- Legal Notices
- Photo Gallery
- Subscription Rates
- Hall of Fame
By Rep. Joe Don McGaugh
Governor Nixon signed several bills this week focused on promoting the health and well-being of our young people. These are pieces of legislation I supported during the regular session and I am happy today to see they are now set to become law. I truly believe our young people will be better off thanks to these three bills.
The first bill signed by the governor (SB 230) is known as Chloe’s Law. The legislation would require that all newborns in Missouri be screened for critical congenital heart disease. The procedure, which is done with a device called a pulse oximeter, is very affordable but also incredibly effective in determining potential heart problems in infants. The bill is named after Chloe Manz who received such a screening at the insistence of her mother. The test saved Chloe’s life as it revealed a heart problem that was then treated with surgery. Now, thanks to the lesson we learned from Chloe, all newborns in Missouri will benefit from this screening.
A second bill (HB 505) signed into law this week strengthens Missouri’s laws dealing with the reporting of suspected child abuse and neglect. The bill will help to ensure that fewer abuse and neglect cases fall through the cracks by making current mandated reporters more accountable. The bill is meant to prevent tragedies like the one that took place at Penn State where a case of sexual abuse that was witnessed by a university employee went unreported. HB 505 requires that current mandated reporters such as teachers make the call to the state child abuse hotline when they witness probable child abuse or neglect. The bill eliminates an option that exists under current law that allows witnesses to report suspected cases to their superior. This change is an important one to make sure all suspected cases of abuse and neglect are reported and investigated.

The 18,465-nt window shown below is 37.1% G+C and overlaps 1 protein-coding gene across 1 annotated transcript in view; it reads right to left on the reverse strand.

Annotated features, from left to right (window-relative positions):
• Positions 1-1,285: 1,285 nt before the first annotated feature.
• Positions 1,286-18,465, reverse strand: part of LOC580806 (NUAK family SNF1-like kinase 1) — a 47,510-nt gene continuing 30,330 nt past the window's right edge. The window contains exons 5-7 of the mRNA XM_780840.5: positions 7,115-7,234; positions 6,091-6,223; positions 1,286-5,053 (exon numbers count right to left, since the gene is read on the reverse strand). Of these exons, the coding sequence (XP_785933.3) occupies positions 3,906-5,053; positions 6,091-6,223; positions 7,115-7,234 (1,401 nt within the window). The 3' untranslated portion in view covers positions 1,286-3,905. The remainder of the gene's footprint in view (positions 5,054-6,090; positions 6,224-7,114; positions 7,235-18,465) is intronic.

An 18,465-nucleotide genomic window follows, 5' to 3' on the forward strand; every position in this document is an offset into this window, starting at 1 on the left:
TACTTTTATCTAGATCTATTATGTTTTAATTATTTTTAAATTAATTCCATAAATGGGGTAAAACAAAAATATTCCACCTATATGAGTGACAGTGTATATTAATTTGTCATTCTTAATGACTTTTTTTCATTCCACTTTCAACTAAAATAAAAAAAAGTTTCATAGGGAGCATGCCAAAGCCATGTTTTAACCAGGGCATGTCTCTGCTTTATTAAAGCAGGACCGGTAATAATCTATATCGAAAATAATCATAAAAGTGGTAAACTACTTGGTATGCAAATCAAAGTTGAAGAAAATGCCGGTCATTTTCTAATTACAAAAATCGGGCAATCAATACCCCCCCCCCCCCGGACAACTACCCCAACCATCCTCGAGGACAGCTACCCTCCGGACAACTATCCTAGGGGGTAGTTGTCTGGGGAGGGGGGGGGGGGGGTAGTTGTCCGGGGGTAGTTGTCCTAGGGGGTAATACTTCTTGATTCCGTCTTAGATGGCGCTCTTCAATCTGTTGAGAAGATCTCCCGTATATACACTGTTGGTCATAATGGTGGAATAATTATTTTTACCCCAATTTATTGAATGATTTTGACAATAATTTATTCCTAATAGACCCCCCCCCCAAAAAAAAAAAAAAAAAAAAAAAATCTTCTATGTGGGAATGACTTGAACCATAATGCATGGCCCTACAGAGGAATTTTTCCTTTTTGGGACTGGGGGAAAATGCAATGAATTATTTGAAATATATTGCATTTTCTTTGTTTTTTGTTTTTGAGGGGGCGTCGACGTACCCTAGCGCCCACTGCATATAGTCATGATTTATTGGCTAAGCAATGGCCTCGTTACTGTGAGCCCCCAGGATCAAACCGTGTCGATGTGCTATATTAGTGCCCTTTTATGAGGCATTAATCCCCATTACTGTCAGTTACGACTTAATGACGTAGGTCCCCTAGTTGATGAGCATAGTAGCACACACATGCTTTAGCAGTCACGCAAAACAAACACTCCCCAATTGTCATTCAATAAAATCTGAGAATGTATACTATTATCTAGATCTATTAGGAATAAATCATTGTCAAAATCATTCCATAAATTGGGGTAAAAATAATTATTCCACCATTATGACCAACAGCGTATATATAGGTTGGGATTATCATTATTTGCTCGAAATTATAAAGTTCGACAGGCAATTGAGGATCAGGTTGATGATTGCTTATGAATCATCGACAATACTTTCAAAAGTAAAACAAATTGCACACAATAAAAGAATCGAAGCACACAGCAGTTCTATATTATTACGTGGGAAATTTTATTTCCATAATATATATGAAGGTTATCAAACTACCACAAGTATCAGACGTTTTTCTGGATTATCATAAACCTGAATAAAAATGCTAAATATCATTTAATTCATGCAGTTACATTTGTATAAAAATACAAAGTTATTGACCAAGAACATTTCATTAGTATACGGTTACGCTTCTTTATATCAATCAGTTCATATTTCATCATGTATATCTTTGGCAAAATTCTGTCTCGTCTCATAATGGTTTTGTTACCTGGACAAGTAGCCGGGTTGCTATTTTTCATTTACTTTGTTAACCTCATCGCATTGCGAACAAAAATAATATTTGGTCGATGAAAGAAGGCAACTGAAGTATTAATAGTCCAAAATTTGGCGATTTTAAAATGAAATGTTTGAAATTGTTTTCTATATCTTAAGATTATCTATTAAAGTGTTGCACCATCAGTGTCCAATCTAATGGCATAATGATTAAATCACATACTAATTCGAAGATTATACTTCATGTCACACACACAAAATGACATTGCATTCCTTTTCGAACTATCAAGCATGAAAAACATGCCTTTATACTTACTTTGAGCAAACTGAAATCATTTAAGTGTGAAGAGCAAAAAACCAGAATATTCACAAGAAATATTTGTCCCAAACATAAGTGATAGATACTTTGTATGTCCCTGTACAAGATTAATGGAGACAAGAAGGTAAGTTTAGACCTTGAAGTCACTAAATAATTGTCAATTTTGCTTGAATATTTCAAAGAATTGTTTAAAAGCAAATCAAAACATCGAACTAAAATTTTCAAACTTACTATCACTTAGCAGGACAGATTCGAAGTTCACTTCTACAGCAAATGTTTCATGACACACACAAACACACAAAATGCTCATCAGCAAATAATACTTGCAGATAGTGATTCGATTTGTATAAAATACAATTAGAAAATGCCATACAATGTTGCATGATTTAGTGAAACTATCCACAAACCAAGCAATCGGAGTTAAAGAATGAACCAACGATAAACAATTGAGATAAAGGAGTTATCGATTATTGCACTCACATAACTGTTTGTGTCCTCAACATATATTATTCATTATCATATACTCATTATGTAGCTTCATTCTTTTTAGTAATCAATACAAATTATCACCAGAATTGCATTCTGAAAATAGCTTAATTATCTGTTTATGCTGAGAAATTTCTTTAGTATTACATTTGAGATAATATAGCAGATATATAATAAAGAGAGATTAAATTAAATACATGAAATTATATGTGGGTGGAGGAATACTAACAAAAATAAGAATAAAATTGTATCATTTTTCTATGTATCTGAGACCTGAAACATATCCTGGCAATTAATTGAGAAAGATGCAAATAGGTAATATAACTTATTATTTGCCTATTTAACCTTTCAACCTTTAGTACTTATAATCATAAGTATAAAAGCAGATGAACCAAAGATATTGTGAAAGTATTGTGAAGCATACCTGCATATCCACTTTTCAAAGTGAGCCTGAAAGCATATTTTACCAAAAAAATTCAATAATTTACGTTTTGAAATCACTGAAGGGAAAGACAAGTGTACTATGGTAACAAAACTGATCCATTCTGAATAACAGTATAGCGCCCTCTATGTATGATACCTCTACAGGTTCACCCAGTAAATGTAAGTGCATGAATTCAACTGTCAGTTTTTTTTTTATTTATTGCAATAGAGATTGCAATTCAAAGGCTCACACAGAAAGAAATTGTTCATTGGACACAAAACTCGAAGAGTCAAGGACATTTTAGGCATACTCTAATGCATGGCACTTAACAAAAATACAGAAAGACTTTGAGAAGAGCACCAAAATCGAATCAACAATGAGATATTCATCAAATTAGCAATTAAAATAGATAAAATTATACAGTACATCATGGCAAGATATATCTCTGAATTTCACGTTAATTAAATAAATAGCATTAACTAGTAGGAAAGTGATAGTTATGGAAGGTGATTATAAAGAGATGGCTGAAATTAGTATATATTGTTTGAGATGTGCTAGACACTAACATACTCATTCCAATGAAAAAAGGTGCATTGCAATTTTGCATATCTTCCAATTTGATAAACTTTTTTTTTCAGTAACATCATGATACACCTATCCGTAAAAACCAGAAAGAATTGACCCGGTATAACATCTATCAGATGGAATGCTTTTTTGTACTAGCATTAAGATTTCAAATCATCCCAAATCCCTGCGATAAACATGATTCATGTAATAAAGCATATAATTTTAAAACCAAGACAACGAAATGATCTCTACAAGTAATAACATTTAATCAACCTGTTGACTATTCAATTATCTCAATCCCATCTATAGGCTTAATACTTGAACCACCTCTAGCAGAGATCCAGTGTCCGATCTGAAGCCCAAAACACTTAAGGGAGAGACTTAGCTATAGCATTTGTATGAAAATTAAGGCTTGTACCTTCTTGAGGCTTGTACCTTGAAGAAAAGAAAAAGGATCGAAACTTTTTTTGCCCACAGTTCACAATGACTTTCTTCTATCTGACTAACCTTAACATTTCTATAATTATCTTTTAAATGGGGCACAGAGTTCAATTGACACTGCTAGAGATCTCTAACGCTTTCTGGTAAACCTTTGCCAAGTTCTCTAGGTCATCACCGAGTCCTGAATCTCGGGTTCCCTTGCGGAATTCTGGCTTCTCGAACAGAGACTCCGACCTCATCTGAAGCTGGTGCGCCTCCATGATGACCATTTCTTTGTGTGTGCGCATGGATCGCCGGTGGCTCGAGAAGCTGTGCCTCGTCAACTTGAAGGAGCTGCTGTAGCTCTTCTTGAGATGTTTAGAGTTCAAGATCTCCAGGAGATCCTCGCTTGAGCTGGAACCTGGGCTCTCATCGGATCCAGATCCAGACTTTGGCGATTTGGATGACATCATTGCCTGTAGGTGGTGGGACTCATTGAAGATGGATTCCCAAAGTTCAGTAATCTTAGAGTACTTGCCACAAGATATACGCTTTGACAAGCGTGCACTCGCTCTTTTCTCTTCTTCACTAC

The final bill (SB 256) signed by the governor extends the window of time a parent has to leave a child with a police station, fire station or hospital. Known as “Safe Haven” legislation, the bill essentially gives a parent who cannot care for a child the opportunity to relinquish the child to a responsible party without fear of prosecution. Current law gives a parent five days to make this decision. The new law will allow a window of 45 days.
While we would like for every child to be raised by loving parents, or put up for adoption in cases where that isn’t possible, we also have to face the reality that some parents may opt for an abortion or abandoning their child in an unsafe location if they have no other options. The Safe Haven law makes it much more likely that children will be placed in the care of individuals who can ensure their safety and well-being.
Rep. McGaugh represents the 39th State House District, which includes the Richmond area.